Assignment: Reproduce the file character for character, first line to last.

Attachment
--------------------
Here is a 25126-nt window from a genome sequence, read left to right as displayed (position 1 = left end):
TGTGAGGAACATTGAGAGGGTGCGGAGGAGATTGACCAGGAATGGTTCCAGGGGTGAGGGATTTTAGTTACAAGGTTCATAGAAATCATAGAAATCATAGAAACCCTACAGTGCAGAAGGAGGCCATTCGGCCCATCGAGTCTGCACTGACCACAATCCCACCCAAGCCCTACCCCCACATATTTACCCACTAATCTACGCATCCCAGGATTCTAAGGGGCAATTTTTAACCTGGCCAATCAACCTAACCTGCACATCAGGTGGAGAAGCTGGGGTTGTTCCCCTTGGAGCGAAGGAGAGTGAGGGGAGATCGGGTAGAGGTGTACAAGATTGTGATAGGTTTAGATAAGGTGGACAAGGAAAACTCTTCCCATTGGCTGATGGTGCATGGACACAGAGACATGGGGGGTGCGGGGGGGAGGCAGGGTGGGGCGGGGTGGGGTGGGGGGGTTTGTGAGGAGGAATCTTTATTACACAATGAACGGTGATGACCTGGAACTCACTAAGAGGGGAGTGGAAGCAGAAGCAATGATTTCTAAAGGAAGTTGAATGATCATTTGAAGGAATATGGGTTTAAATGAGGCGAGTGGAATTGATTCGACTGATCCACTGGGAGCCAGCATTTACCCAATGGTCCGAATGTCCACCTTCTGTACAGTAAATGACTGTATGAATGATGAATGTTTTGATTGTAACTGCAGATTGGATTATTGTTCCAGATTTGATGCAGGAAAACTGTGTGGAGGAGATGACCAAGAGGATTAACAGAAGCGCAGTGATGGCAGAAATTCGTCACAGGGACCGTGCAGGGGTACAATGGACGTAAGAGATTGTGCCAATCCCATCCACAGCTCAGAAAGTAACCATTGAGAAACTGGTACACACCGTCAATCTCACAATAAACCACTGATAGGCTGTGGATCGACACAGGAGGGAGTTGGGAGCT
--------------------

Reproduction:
Here is a 25126-nt window from a genome sequence, read left to right as displayed (position 1 = left end):
TGTGAGGAACATTGAGAGGGTGCGGAGGAGATTGACCAGGAATGGTTCCAGGGGTGAGGGATTTTAGTTACAAGGTTCATAGAAATCATAGAAATCATAGAAACCCTACAGTGCAGAAGGAGGCCATTCGGCCCATCGAGTCTGCACTGACCACAATCCCACCCAAGCCCTACCCCCACATATTTACCCACTAATCTACGCATCCCAGGATTCTAAGGGGCAATTTTTAACCTGGCCAATCAACCTAACCTGCACATCAGGTGGAGAAGCTGGGGTTGTTCCCCTTGGAGCGAAGGAGAGTGAGGGGAGATCGGGTAGAGGTGTACAAGATTGTGATAGGTTTAGATAAGGTGGACAAGGAAAACTCTTCCCATTGGCTGATGGTGCATGGACACAGAGACATGGGGGGTGCGGGGGGGAGGCAGGGTGGGGCGGGGTGGGGTGGGGGGGTTTGTGAGGAGGAATCTTTATTACACAATGAACGGTGATGACCTGGAACTCACTAAGAGGGGAGTGGAAGCAGAAGCAATGATTTCTAAAGGAAGTTGAATGATCATTTGAAGGAATATGGGTTTAAATGAGGCGAGTGGAATTGATTCGACTGATCCACTGGGAGCCAGCATTTACCCAATGGTCCGAATGTCCACCTTCTGTACAGTAAATGACTGTATGAATGATGAATGTTTTGATTGTAACTGCAGATTGGATTATTGTTCCAGATTTGATGCAGGAAAACTGTGTGGAGGAGATGACCAAGAGGATTAACAGAAGCGCAGTGATGGCAGAAATTCGTCACAGGGACCGTGCAGGGGTACAATGGACGTAAGAGATTGTGCCAATCCCATCCACAGCTCAGAAAGTAACCATTGAGAAACTGGTACACACCGTCAATCTCACAATAAACCACTGATAGGCTGTGGATCGACACAGGAGGGAGTTGGGAGCT